When all is said and done, Rebecca sells most of her clothes to pay off her debt. This is one of the easiest ways to make a quick buck but people don’t go for this option. It’s a sin that I am guilty of too. Halter tops and distressed jeans are rotting away in my closet as we speak.

But that shouldn’t be the case especially in the age where the internet gives us options like the Facebook Marketplace, Gazelle, eBay, and Poshmark. Marketing used items is just a matter of a few clicks now. 

Selling used items has multiple advantages. Not only does it get you a few extra $ but also clears up the clutter at home which is never a bad thing. And let’s not forget, it’s good for the environment too.

4. It’s important to be your own woman

One of my favorite moments from the movie is when Rebecca’s father Graham offers to sell his RV to help pay her debt but she refuses. 

For me, this is one of the significant lessons from Confessions of a Shopaholic as Rebecca’s refusal signifies her taking responsibility. And responsibility is everything when it comes to personal finance. 

You can create a hundred budget plans, follow a strict spending routine, and utilize every trick in the book. But without actually taking ownership of your financial decisions  —all that effort will go in vain. 

Reaching out to family members shouldn’t be your go-to option whenever you find yourself in a financial pickle. For one thing, it’s an easy way out, and for another, involving money in relationships is never a good thing (as the first lesson explains).

Look for ways to fulfill your financial obligations on your own. Otherwise, you would never really understand the value of money.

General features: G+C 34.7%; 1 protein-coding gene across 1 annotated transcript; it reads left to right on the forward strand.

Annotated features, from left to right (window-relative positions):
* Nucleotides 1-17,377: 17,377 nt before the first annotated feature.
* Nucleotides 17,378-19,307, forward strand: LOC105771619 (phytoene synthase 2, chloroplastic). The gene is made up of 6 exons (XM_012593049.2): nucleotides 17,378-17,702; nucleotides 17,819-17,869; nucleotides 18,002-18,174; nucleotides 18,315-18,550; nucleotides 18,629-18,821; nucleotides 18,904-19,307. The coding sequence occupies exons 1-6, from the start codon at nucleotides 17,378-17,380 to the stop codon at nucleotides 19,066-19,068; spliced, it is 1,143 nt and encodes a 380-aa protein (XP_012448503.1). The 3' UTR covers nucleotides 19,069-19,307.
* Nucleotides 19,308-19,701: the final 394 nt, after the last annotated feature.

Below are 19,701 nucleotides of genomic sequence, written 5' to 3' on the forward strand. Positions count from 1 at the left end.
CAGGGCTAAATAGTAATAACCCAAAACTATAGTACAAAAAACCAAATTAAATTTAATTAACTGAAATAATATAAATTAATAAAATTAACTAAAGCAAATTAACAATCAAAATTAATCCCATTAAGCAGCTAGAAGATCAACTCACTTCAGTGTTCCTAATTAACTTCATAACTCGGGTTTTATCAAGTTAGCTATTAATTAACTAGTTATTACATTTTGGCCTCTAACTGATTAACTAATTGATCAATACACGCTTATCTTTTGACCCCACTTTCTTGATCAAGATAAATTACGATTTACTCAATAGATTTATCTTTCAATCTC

5. Ignoring your problems only makes them worse

I know, I might as well be directly quoting Captain Obvious here. But this is something that needs to be reiterated. One of the classic mistakes people make is they start to ignore their credit card and bank statements. 

To quote Captain Obvious again, burying your head in the sand isn’t a good strategy. To keep my finances on track, I use the cash more often. Physical money leaving the hand feels much more real than some numbers decreasing from your bank. It makes it harder to ignore your bad money spending habits. 

If that doesn’t help and your money wasting ways continue to get out of hand, don’t be afraid to reach out to someone. Have an open discussion on the issue and see what comes of it. 

All of us have a Rebbecca Bloomwood inside of us. Anyone can be lured into the world of Birkin bags and designer heels that lead us down the path of heavy debt and bankruptcy. But it’s never too late to bring about necessary changes in your behavior. The world may not be rom-com but it does offer chances of redemption even for the most careless spenders. 

Alex Bill
Alex Bill
Self-motivated, having team player qualities with excellent communication and marketing skills and is self-employed from the past few years. Having vast experience in the field of marketing & Blogging.